This application proposes to continue a series of annual conferences to promote biomedical research careers by an inclusive set of veterinarians, focusing on the themes of comparative and translational medicine, and zoonotic diseases and global health. The proposed conferences will build on the success of conferences carried out since 2000, initially as Merck-Merial Veterinary Scholar Symposia, and more recently as NIH-Merial Veterinary Scholar Symposia. These conferences will provide national forums for veterinary students and post- graduate veterinarians engaged in biomedical research. Veterinary scientists-in-training will have an opportunity present their research alongside peers, and attend state-of-the- art biomedical research seminars presented by renowned scientists. In addition, these conferences will cultivate connections among veterinary students, fellows, faculty, government, and industrial scientists performing comparative biomedical research. The meetings will provide formal and informal opportunities for networking. Furthermore, these conferences will engage veterinary students, fellows, academic faculty, nationally recognized research scientists, government scientists and pharmaceutical industry scientists in a constructive dialogue about future directions for veterinary, comparative medicine and translational research. Importantly, these conferences will invite, sponsor and inspire undergraduate students from groups underrepresented in research to pursue veterinary and graduate training. There is a dearth of students from minority backgrounds that are underrepresented in veterinary and comparative medicine. Participation of such students in these conferences while they are undergraduates will increase awareness of career options in veterinary research, providing one of the most effective tools to increase numbers of underrepresented students in the profession. These conferences will provide opportunities for connections between veterinary students performing research, and directors of advanced training programs. There continues to be a shortage of highly qualified veterinary graduates applying for positions in postdoctoral research programs for veterinarian-scientists. This conference will bring together several hundred veterinary students who have an interest in research with directors of training programs designed for post-graduate research training. Formal presentation as well as one-on-one interactions will assist recruitment efforts of training programs, and will promote our long-term objective of facilitating contributions from veterinarian-scientist for advances in treatment of human diseases and public health.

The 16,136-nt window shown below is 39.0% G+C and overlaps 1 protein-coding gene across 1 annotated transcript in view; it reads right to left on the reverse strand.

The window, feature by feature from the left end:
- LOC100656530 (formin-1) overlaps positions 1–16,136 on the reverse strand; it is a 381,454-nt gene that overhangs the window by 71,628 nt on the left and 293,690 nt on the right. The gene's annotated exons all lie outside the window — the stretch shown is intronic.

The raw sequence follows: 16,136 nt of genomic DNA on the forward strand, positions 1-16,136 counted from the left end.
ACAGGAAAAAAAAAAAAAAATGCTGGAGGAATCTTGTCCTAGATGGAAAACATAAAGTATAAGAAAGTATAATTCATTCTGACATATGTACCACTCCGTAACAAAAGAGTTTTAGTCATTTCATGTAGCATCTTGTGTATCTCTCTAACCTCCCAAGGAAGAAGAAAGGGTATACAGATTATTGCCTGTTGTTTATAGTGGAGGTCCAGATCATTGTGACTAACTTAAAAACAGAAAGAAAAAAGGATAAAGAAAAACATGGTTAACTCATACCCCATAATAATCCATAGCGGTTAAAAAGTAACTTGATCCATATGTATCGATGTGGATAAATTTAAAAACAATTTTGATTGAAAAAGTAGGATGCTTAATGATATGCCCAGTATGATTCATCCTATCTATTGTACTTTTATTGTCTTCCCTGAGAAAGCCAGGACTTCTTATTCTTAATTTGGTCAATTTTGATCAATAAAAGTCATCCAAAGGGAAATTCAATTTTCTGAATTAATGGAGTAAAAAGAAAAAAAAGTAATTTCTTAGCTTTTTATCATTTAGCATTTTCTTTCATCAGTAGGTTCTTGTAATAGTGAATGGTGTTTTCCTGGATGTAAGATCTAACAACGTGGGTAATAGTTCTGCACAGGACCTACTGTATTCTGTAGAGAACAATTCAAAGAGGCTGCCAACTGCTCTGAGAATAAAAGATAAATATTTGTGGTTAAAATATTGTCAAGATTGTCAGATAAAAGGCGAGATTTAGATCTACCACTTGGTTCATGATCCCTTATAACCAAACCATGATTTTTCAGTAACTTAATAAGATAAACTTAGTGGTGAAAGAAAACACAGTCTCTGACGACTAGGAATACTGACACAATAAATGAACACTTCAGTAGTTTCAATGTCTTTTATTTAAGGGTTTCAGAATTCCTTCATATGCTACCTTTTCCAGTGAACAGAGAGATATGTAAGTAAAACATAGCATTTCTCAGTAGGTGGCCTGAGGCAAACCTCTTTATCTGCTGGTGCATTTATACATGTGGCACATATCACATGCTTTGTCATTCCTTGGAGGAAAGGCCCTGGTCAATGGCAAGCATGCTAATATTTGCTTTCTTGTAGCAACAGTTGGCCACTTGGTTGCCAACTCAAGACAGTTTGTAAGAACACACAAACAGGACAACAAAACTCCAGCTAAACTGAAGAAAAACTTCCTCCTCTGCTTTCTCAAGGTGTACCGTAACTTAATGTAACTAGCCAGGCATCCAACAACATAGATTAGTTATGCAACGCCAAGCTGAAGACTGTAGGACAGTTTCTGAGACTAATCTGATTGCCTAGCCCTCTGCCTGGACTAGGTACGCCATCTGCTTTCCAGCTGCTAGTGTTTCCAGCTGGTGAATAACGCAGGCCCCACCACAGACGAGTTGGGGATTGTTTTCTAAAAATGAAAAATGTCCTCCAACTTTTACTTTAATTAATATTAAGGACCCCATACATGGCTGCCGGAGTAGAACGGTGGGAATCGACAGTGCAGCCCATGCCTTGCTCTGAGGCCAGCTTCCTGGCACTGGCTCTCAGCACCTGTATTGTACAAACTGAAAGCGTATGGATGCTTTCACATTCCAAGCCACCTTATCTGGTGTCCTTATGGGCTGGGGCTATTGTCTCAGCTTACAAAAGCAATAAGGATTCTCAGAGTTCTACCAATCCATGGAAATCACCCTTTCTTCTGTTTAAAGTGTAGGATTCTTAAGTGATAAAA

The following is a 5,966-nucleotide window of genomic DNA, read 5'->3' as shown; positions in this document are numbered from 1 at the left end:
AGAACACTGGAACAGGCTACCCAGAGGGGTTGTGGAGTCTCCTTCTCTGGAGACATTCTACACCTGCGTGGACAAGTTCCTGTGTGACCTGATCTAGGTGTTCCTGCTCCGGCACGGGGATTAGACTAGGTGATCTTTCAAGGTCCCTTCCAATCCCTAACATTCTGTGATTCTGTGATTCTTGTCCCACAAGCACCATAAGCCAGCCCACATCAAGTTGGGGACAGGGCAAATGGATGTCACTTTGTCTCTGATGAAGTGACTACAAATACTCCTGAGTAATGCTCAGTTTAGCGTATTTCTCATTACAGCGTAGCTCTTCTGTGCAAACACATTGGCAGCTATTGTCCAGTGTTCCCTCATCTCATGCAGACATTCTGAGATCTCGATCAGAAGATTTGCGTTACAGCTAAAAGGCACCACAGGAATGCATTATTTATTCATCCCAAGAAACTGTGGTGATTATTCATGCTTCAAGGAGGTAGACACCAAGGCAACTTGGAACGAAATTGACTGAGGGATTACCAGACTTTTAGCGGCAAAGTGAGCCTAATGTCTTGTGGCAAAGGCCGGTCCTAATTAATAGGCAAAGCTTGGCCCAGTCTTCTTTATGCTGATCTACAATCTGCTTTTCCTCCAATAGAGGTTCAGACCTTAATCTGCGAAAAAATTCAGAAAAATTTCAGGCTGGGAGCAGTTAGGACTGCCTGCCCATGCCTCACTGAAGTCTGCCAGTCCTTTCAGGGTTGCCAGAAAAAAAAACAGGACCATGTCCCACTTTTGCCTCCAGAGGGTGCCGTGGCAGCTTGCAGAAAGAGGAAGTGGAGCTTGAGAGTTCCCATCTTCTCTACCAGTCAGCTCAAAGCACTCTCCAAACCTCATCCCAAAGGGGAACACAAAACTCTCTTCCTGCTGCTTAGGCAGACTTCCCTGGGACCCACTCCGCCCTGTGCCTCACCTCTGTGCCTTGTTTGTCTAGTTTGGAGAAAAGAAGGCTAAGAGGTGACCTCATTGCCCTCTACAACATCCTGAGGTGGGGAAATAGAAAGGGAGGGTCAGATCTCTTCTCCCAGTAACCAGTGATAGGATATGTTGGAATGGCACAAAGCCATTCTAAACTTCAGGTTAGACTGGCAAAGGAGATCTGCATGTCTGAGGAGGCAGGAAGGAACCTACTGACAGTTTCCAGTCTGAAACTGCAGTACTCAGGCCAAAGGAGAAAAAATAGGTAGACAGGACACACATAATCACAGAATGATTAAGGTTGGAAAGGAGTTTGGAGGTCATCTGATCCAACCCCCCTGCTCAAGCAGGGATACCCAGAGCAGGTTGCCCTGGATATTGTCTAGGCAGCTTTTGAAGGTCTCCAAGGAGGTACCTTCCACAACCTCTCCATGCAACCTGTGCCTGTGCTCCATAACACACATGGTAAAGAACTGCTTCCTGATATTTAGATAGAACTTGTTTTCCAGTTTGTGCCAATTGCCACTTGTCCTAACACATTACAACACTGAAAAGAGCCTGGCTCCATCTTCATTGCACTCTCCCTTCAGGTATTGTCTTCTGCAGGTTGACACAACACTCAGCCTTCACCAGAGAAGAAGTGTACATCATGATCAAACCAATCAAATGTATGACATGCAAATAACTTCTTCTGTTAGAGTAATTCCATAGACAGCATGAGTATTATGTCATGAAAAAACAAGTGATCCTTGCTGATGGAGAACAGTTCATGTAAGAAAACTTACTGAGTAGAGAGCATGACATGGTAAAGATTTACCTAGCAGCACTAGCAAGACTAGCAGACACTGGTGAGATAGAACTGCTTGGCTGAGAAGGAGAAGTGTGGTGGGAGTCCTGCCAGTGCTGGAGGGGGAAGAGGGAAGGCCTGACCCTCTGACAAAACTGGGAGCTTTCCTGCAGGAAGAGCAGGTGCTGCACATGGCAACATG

Veterinary scientists play a major role in improving public health by enhancing studies that translate findings from research to clinical practice in both prevention and treatment of diseases. In addition, they serve as the best mediators of practices that prevent infectious diseases that affect both animals and humans. A series of five conferences are proposed that will address the national need for basic, translational, and clinical scientists by providing an opportunity for young veterinary scholars to meet, interact, exchange information, and gain an understanding of the many ways through which they can become significant contributors to biomedical advances.